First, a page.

When Pooja Sood, director, Khoj, claimed a week ago that Khojlive – an evening of performance art – would be the most exciting collateral event during India Art Fair, even she would not have anticipated the crowd that turned out at blue FROG last evening. In fact, the venue organisers had to close the entry, though it was to be free, halfway through the six-hour-long programme and even those flashing VIP passes were left fretting at the entrance. But for those lucky ones who were already inside, the evening turned out to be a treat.
The event was spread across several corners of the venue. On the terrace, Neha Choksi recreated a scene from a typical party with actors who, though silent, spoke a thousand words with their actions. As the audience walked around the protagonists who drank, ate, mimed and even fainted in sheer abandon, the scene became a frozen tableaux of partying. “Time has stopped. It is a still life that expresses the eroticism of passing time, the impotence of silence,” explains Choksi, whose work considers how to focus presence through reduction and erasure, what is left out and what is left in.
On the other end of the terrace, Diya Naidu’s performative piece titled Nadir was a delightful synchronisation of fluid body movements and classical dance expressions. As Naidu moved across lithely across the stage, exploring ideas of isolation and the inescapable fact of bondage within separation, there was a pin-drop silence with only the deeply disturbing musical score reverberating under a starlit sky. Articulated through the body, the movements were created from memories of deep emotional states of a woman pleading with fate, God and death.
If performance could be defined as simply as ‘live art’, then the 22-minute act by Miss Potty and Madame Dotty (no, these are not the two young girls’ real names), would certainly certify. The audience went through a range of emotions as the duo joined the invisible ‘dots’ of a woman’s life. They laughed when the artists fumbled over trying to hold on to a ‘dot’, winced when the act turned dark and sombre and sighed when they could relate to how women are asked to conform to social norms. “With marriage considered the acme of a woman’s life, Don’t be Dotty humorously joins the dots – or doesn’t – to form a ‘picture-perfect’ vision of life,” said Divya, one of the two performers.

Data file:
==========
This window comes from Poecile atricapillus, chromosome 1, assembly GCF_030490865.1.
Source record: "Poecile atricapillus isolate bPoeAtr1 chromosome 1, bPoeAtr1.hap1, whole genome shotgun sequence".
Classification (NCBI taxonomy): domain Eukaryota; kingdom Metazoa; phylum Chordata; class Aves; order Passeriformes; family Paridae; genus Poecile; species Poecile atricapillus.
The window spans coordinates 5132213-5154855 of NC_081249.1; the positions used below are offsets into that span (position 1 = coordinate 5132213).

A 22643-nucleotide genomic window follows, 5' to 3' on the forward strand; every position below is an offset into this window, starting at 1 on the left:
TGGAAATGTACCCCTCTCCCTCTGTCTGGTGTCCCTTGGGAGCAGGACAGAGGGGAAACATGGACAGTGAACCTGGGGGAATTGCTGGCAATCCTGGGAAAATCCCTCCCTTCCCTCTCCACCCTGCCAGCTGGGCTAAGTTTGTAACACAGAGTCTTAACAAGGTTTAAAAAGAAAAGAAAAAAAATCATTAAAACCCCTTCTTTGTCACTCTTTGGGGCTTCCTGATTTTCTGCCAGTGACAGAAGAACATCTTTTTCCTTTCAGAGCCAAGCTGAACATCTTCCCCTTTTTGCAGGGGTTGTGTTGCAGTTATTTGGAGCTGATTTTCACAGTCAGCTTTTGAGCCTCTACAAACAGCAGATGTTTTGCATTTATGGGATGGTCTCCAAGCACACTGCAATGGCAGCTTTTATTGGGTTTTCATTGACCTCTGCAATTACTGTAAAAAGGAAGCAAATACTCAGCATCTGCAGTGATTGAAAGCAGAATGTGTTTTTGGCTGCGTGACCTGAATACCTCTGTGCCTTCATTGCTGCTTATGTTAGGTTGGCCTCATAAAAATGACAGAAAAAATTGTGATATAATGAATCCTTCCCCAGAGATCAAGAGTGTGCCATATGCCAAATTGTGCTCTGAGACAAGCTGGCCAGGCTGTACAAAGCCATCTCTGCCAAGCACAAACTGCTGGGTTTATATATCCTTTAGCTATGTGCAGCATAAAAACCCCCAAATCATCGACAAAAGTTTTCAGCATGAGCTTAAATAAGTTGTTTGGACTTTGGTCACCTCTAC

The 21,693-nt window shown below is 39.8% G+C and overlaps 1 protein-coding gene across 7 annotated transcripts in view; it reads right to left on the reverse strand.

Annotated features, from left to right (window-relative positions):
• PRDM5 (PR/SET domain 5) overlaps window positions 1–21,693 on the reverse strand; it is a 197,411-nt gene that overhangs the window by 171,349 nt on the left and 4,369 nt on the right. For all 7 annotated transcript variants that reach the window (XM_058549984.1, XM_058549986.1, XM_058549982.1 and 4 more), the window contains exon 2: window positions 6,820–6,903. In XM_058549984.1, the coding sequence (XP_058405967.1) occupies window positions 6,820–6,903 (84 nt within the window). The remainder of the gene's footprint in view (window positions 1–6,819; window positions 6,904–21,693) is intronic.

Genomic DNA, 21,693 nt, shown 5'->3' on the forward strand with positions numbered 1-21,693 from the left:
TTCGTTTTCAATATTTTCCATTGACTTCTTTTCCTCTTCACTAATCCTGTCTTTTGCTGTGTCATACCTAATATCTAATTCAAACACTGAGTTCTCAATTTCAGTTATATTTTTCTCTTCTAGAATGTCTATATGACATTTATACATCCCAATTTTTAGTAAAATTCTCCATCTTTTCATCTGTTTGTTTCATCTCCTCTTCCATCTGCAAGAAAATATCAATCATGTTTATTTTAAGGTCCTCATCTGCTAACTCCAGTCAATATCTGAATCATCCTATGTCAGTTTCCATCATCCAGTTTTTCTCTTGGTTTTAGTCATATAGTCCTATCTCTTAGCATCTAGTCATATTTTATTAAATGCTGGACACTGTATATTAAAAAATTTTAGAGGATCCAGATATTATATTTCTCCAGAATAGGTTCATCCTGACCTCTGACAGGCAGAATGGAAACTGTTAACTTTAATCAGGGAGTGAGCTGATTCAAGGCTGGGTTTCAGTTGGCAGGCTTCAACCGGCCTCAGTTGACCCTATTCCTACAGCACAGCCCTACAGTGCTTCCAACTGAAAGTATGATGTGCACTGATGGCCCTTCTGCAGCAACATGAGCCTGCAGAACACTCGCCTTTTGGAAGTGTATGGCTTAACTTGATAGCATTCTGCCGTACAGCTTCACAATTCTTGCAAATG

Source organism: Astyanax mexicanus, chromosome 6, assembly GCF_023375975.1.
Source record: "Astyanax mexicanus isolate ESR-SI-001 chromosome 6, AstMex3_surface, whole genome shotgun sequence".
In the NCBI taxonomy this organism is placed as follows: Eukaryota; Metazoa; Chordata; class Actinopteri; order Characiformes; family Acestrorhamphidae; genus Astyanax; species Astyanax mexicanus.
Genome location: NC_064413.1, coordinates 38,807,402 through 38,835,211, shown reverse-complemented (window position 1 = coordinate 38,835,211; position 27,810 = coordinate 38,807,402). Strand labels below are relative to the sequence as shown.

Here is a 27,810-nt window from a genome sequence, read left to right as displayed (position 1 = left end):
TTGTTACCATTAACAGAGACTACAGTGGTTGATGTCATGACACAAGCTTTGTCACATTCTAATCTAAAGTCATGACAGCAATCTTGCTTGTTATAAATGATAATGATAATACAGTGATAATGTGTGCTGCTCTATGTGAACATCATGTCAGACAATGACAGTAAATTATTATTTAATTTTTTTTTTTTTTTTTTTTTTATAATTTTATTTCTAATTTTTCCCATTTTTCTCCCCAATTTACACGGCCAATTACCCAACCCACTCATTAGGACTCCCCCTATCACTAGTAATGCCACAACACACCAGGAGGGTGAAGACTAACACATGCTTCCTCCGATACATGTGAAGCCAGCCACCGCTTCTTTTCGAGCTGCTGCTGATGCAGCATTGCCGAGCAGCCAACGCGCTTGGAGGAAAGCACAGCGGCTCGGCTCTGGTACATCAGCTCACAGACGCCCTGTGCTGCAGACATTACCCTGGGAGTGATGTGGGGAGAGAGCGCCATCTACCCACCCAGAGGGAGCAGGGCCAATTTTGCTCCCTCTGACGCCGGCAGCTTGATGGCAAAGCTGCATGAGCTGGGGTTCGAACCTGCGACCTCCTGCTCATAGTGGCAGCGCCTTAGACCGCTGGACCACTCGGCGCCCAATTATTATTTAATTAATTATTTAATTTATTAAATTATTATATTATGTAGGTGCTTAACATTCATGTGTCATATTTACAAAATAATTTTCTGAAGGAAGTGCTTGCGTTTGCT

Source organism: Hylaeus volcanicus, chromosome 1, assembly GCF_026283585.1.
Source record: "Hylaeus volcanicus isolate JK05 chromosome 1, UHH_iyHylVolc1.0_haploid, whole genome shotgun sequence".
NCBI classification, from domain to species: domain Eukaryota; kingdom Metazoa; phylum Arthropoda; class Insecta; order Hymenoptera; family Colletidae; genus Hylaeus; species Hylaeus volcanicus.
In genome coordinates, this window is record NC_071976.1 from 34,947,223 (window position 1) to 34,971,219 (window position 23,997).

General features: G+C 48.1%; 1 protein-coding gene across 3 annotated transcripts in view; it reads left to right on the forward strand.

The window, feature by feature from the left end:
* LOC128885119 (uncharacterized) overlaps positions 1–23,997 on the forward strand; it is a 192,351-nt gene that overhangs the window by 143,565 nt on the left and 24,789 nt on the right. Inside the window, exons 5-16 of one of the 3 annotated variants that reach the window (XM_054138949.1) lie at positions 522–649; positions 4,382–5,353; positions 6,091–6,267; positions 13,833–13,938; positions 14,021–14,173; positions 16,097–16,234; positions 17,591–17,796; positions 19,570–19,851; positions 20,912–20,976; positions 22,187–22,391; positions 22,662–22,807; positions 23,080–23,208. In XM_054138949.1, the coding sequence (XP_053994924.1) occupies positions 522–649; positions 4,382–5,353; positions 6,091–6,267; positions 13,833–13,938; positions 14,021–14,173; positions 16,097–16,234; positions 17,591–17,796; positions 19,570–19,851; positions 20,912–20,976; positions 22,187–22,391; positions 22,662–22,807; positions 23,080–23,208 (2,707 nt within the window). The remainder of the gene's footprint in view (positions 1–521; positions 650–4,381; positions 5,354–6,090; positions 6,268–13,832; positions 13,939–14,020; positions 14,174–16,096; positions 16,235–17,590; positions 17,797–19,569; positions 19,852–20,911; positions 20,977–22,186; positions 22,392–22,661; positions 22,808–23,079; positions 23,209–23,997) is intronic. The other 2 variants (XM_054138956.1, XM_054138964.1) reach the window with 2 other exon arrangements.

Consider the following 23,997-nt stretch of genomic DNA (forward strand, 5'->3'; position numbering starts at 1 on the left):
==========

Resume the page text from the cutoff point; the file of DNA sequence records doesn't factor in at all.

In the courtyard below, artist Pushpamala N. sat on a throne decked up like a regal Mother India. Enacted with poet Mamta Sagar, the piece titled Motherland explored the idea of freedom and captivity through the work of the first Kannada woman writer and nationalist, Nanjangud Thirumalamba. This was one performance heavily inundated with language and speech, as Sagar questioned Mother India if she really represented the nation.
On the opposite side of this highly theatrical stage set up was another bizarre sight. Six mannequins dressed in garments made from waste material stood motionless in the dark. Created by artist Vivan Sundaram, who recently showed these works as part of a show titled Gagawaka: Making Strange, the figures were positioned in a straight line, almost in attention to an impending command. The audience was forced to wonder if they would soon move. “Is ‘waiting’ part of the enactment? We, voyeur-viewers (jaded exhibition-goers, excited fashion-gazers), take in the silhouette, examine some material detail, build up a narrative. Inside the glass box and outside we participate perchance in a performance act,” says Sundaram.
The show stealer, however, was Subodh Gupta’s piece titled Spirit Eaters. Gupta is known as the bartan-man and his large size installations made of steel utensils have broken record prices every now and then. The utensils surface once again, only this time they are placed in front of three men, and loaded with the local food of Bihar – dahi-chooda, aloo-gobhi, poori and jalebi. They are after all, kanthababas, a group of paid, professional eaters in Bihar who rapidly consume vast amounts of food for the appeasement of the souls of ancestors and elders. But they also negotiate with their host before they can eat to their heart’s fill. As negotiations on the price at which they will consume food carries on in a simultaneously vulgar and amusing manner, the final act of eating is both repulsive and awe-inspiring. “I have always wanted to present specific cultural practices, especially of my state, and this performance is inspired by my childhood experience of watching them eat during such death rituals,” says Gupta.
You can love it or hate it, but you certainly cannot ignore performance art anymore.
Poonam Goel is a freelance journalist and has covered the arts for over 15 years. She contributes on visual arts for various newspapers, magazines and online media. More about her on Story Wallahs. Write to her @ email@example.com